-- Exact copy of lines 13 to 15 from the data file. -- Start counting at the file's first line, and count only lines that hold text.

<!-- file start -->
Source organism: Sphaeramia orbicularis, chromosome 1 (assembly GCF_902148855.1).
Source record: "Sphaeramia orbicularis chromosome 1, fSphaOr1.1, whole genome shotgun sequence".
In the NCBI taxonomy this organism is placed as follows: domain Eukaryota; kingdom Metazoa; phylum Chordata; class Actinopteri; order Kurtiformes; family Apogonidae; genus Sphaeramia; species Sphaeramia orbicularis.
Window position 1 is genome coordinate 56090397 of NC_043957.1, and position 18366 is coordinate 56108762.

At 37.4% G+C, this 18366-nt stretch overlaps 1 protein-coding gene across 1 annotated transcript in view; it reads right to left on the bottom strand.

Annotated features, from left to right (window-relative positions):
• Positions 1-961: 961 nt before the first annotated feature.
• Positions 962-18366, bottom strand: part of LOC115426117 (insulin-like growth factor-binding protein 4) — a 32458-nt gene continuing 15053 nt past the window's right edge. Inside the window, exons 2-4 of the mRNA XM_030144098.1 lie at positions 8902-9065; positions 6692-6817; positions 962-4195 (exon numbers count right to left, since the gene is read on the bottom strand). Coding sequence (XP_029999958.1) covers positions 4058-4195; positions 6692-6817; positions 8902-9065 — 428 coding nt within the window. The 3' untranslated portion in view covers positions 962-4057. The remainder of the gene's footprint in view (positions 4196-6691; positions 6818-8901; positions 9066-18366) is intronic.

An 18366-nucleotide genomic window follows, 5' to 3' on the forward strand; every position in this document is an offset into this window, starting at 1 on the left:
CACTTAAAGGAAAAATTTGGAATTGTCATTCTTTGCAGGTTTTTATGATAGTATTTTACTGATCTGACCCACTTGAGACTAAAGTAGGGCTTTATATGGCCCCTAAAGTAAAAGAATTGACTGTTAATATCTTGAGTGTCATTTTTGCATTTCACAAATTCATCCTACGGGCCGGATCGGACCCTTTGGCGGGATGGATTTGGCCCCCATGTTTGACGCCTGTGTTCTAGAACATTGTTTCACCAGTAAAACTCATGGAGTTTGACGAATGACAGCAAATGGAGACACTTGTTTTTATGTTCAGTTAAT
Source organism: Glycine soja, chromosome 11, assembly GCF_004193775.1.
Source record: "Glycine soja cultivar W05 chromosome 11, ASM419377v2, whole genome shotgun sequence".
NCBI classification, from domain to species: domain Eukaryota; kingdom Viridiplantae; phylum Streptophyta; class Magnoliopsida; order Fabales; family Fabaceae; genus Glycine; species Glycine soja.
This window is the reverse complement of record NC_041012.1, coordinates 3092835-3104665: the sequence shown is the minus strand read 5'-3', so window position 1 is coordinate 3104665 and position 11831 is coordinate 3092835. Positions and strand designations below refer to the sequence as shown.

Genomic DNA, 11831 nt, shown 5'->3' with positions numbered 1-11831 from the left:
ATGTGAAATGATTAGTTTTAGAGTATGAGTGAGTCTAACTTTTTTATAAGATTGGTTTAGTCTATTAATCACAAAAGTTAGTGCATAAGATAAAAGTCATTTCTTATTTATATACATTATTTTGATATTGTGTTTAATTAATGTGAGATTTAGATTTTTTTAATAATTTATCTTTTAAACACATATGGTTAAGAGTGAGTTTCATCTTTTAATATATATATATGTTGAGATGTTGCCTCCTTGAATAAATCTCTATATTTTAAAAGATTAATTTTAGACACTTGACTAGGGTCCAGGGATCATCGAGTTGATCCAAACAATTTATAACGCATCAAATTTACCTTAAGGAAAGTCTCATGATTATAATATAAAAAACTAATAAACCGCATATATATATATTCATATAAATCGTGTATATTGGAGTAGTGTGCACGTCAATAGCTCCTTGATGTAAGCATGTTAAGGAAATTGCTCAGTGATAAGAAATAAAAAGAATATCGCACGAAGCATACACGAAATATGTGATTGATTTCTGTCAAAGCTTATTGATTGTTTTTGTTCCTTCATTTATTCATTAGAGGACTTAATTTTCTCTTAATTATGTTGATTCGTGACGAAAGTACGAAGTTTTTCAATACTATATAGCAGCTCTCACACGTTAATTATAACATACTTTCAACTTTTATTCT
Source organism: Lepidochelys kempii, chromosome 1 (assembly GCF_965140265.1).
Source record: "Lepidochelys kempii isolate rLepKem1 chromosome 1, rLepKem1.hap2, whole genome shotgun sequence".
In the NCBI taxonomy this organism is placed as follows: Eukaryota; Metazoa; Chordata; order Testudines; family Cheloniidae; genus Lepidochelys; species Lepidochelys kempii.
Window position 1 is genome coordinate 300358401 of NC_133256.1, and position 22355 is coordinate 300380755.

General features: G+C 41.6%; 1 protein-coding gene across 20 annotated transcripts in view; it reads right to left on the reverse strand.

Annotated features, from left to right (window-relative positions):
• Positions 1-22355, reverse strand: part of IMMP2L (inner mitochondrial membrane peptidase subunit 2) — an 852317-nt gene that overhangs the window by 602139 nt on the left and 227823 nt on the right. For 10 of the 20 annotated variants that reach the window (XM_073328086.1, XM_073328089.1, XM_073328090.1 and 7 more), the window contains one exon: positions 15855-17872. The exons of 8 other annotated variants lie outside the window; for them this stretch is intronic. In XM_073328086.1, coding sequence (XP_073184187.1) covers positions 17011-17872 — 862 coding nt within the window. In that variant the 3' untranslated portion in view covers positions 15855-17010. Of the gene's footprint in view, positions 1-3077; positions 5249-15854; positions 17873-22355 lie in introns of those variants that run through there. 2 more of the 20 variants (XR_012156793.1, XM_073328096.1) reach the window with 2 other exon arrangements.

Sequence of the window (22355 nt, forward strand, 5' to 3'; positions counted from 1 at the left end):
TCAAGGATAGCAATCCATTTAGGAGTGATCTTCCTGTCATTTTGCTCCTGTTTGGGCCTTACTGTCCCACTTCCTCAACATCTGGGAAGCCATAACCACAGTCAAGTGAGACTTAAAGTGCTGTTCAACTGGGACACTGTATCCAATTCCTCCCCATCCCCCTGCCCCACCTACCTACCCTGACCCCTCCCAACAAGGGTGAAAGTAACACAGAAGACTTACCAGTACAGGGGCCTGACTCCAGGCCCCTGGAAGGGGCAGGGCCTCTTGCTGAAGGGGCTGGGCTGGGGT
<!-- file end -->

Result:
NCBI classification, from domain to species: domain Eukaryota; kingdom Viridiplantae; phylum Streptophyta; class Magnoliopsida; order Fabales; family Fabaceae; genus Glycine; species Glycine soja.
This window is the reverse complement of record NC_041012.1, coordinates 3092835-3104665: the sequence shown is the minus strand read 5'-3', so window position 1 is coordinate 3104665 and position 11831 is coordinate 3092835. Positions and strand designations below refer to the sequence as shown.

Genomic DNA, 11831 nt, shown 5'->3' with positions numbered 1-11831 from the left: